Why the Euro Area Is Resisting Cameron's Demand for Bank Shieldby and
Cameron's plan would allow different rules for London banks
Banks in France say proposal could risk financial stability
After almost four years trying to stitch together their banking markets, the 19 members of the euro area are reluctant to let David Cameron start carving out a special deal under the European Union’s financial rulebook.
Negotiators from the currency bloc, echoing concerns voiced by some of the region’s banking executives, fear that shielding U.K. lenders from EU rules could give them a competitive advantage and obstruct further integration between member states, according to a European official with knowledge of negotiations. They are also concerned the exemptions for U.K. banks would create barriers in the EU’s single market for financial services, the official said.
“We cannot accept two different sets of union rules -- one for the U.K. and for the City in particular, and the rest for the other member states,” Gianni Pittella, an Italian who leads the Socialist group in the European Parliament, said Tuesday after meeting Cameron in Brussels. “We will never accept any veto for the U.K. or special treatment for the City.’’
While the U.K. isn’t part of the euro-area banking union bound together by a single supervisor and resolution fund, it is subject to the European Union regulations that aim to safeguard financial stability and create a level playing field for lenders to compete. It was the European Banking Authority, the continental rulemaker, that imposed a cap on bonuses in 2015, to the chagrin of Chancellor George Osborne and bankers in London.
The text that Cameron agreed on with EU President Donald Tusk earlier this month allowed for European rules on financial stability to be applied in a “more uniform” manner to banks inside the single-currency area than those based in financial centers like London that are outside the euro zone.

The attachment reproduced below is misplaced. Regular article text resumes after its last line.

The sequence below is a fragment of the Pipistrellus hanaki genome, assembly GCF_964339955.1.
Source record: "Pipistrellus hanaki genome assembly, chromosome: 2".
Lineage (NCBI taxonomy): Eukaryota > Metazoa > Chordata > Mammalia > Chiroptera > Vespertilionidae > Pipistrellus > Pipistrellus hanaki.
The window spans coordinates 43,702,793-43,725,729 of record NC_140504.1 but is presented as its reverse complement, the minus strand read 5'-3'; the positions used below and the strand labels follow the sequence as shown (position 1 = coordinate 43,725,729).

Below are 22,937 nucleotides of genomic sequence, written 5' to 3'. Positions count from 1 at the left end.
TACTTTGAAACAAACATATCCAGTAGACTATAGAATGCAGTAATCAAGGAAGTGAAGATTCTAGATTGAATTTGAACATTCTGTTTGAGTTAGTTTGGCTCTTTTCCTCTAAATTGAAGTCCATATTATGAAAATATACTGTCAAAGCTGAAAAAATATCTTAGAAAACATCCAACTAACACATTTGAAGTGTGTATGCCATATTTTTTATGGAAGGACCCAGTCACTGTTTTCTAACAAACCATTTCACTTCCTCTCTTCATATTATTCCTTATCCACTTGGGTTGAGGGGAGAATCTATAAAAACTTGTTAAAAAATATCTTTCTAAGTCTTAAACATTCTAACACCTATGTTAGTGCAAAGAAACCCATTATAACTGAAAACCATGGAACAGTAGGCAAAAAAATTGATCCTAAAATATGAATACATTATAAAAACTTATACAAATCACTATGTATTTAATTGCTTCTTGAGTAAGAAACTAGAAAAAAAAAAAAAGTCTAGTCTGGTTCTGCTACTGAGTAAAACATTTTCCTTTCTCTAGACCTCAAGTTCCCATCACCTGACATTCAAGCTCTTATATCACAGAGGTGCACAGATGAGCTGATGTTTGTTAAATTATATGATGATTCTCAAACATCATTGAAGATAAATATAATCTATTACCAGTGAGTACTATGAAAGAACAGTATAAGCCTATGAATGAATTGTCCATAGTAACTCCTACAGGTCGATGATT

“Different sets of union rules may have to be adopted in secondary law,” the text said.
Tusk is due to send a revised draft to national capitals on Wednesday night.
The existing proposal raises the possibility of EU members competing to offer the most favorable terms and institutions switching locations to take advantage, according to a letter Societe Generale Chief Executive Officer Frederic Oudea sent to President Hollande this month on behalf of the French Banking Federation. The British plan would potentially pose a threat to financial stability, according to Oudea.
“The possibility of having several sets of rules in the EU would deny the very existence of fair competition between financial institutions,” Oudea said. “The lessons of the financial crisis must not be forgotten.”
Progress in Paris
A spokesman for the German bank lobby said that they shared the concerns about exempting British lenders from European rules, though reports last week suggested negotiators have made some progress on that front. A spokesman for the Italian banking association declined to comment.
Euro nations want to ensure that any deal with Cameron this week won’t give the U.K. a veto on deeper integration within the currency union, a separate EU official said Tuesday. The official, who asked not to be named discussing the private negotiations, said Cameron gave assurances to Hollande this week that the U.K. has no desire to meddle in euro-area business and that concerns about a potential veto are close to being settled.
The remaining issues require finding language that will protect the U.K.’s rights without opening the door to a fragmentation of the European banking rules, the official said.